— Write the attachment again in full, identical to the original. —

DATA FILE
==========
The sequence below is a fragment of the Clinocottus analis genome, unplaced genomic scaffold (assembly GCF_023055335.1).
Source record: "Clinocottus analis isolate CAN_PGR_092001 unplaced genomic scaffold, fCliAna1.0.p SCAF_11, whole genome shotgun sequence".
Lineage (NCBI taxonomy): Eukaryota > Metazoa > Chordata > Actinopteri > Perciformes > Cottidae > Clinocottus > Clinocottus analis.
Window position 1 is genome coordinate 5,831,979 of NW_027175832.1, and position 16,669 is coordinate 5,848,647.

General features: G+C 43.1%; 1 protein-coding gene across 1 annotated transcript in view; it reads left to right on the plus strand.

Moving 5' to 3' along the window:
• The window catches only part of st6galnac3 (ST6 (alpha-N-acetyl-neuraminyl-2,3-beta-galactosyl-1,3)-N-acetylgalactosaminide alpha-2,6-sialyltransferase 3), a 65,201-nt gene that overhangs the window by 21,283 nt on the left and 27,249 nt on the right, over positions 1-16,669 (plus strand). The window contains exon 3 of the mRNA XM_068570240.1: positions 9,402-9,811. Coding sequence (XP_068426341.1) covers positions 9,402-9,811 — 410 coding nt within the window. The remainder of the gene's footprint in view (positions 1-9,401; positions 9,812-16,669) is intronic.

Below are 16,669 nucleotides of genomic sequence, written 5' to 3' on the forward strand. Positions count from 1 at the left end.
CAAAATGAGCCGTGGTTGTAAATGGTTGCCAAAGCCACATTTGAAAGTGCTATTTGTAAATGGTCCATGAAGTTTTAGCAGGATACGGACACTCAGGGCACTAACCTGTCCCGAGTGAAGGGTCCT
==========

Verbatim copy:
The sequence below is a fragment of the Clinocottus analis genome, unplaced genomic scaffold (assembly GCF_023055335.1).
Source record: "Clinocottus analis isolate CAN_PGR_092001 unplaced genomic scaffold, fCliAna1.0.p SCAF_11, whole genome shotgun sequence".
Lineage (NCBI taxonomy): Eukaryota > Metazoa > Chordata > Actinopteri > Perciformes > Cottidae > Clinocottus > Clinocottus analis.
Window position 1 is genome coordinate 5,831,979 of NW_027175832.1, and position 16,669 is coordinate 5,848,647.

General features: G+C 43.1%; 1 protein-coding gene across 1 annotated transcript in view; it reads left to right on the plus strand.

Moving 5' to 3' along the window:
• The window catches only part of st6galnac3 (ST6 (alpha-N-acetyl-neuraminyl-2,3-beta-galactosyl-1,3)-N-acetylgalactosaminide alpha-2,6-sialyltransferase 3), a 65,201-nt gene that overhangs the window by 21,283 nt on the left and 27,249 nt on the right, over positions 1-16,669 (plus strand). The window contains exon 3 of the mRNA XM_068570240.1: positions 9,402-9,811. Coding sequence (XP_068426341.1) covers positions 9,402-9,811 — 410 coding nt within the window. The remainder of the gene's footprint in view (positions 1-9,401; positions 9,812-16,669) is intronic.

Below are 16,669 nucleotides of genomic sequence, written 5' to 3' on the forward strand. Positions count from 1 at the left end.
CAAAATGAGCCGTGGTTGTAAATGGTTGCCAAAGCCACATTTGAAAGTGCTATTTGTAAATGGTCCATGAAGTTTTAGCAGGATACGGACACTCAGGGCACTAACCTGTCCCGAGTGAAGGGTCCT